There are many suggestions on the public policy agenda, with the latest being from the Jenkins Report. That report correctly identified the financing of innovative businesses as a problem and suggested the creation of more venture capital funds. This is a very sensible recommendation and indeed governments have been doing just that over the last few years. However, if we could make one single policy change that would have the greatest and most immediate impact on this industry, it without a doubt would be flow-through shares. With a simple legislative amendment to the Income Tax Act, we would unleash the forces of capitalism and witness an unprecedented investment into this industry and, I would predict, the long last realization of the greatest natural resource in Canada: our intellectual power.
After 20 years of advocating for this policy change, why has it not happened? In a word: the public policy intelligentsia are dead set against flow-through shares. My point is this: if our past policy choices have clearly not worked, when is it time to try something else?
Canada should implement this change and then measure it. If it doesn’t work, it’s terminated. Of course, if it does work, we will have provided young graduates and generations to come (make no mistake, the development of this industry is for the benefit of the young not the old!) with the greatest gift possible: a sustainable and growing Canadian innovation industry.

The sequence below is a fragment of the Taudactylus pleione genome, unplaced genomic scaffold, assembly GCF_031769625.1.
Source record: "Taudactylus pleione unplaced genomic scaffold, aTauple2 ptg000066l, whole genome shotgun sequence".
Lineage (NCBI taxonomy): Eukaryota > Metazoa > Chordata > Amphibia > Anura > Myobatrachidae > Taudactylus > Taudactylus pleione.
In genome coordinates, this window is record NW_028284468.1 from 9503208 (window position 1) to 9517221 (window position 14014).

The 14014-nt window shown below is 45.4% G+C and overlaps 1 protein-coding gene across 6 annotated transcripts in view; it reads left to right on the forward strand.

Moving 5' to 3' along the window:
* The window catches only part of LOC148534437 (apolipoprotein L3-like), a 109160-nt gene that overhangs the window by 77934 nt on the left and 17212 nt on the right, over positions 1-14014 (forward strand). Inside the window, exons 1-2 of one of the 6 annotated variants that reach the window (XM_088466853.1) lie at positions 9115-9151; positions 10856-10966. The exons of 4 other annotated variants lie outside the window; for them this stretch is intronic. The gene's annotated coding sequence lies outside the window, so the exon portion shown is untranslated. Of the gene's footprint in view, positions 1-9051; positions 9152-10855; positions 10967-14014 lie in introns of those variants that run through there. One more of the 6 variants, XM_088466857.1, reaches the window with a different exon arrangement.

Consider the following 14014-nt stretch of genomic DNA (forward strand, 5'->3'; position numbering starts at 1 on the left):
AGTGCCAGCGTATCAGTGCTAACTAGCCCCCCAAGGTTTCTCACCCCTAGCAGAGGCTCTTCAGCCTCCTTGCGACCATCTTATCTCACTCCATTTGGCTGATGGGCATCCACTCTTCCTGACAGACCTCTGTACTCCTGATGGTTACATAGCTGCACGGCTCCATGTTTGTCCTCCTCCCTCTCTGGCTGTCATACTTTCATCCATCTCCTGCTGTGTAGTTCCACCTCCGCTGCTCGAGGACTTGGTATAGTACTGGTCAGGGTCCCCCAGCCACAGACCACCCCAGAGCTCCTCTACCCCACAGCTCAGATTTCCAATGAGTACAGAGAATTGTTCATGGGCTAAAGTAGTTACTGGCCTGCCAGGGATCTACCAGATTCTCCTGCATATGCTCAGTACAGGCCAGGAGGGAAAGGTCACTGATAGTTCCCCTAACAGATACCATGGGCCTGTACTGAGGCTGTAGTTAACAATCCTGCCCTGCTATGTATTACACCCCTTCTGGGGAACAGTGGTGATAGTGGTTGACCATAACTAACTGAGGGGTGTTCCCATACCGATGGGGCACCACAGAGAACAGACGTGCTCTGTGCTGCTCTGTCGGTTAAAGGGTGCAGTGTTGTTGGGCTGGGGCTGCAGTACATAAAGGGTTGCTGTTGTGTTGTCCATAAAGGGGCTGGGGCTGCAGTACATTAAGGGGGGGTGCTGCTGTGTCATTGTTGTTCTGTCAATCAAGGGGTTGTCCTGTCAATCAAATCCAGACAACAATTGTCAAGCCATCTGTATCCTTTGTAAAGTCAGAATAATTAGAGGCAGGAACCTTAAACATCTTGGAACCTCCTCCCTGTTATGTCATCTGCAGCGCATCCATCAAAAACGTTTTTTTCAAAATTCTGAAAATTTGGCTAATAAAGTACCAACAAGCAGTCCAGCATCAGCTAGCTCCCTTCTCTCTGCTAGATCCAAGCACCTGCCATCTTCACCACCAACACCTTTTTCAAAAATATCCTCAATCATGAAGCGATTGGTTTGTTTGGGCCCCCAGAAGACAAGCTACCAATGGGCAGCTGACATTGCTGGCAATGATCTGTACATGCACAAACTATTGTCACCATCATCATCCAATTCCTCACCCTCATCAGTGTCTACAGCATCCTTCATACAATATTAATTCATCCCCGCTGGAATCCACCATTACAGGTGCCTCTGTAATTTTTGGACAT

The Jenkins Report correctly stated that a guiding principle for a policy change should include that the total benefit of any given program should be greater than the cost of that program. In a 2010 study, PricewaterhouseCoopers estimated the impact on the Canadian economy of the introduction of flow-through shares:
- Gross Output: $967 million
- Value Added: $558 million
- Wages and Salaries: $337 million
- Employment: 7,945
- Government Revenues: $81 million
Although there may be an upfront cost, over a short period of time, these costs would be more than recovered by the generating of real economic activity as demonstrated in the study quoted above. These are the numbers calculated by the accountants. In my experiences, however, they are dwarfed by the many other real benefits generated by the strengthening of this industry:
- The creation of world-leading companies (think RIM)
- The impact on Canadian productivity numbers (the driving force behind standard of living)
- The type of employment for our kids
- The translation of billions of dollars in research into real lasting economic benefits as opposed to selling the intellectual property to the Americans.
Flow-through shares have been used in the natural resource industry for years. There are many economic similarities between resource exploration and biotech: (i) high risk and high failure rate, (ii) need for significant risk capital, (iii) long period from discovery to commercial revenue; and (iv) large losses before
The proposal to use the flow-through share incentives, which have been successfully applied to Canadian resource sector, makes sense for two additional reasons: (1) the similar economic challenge and (2) use an existing program that is well understood both by government and by the market.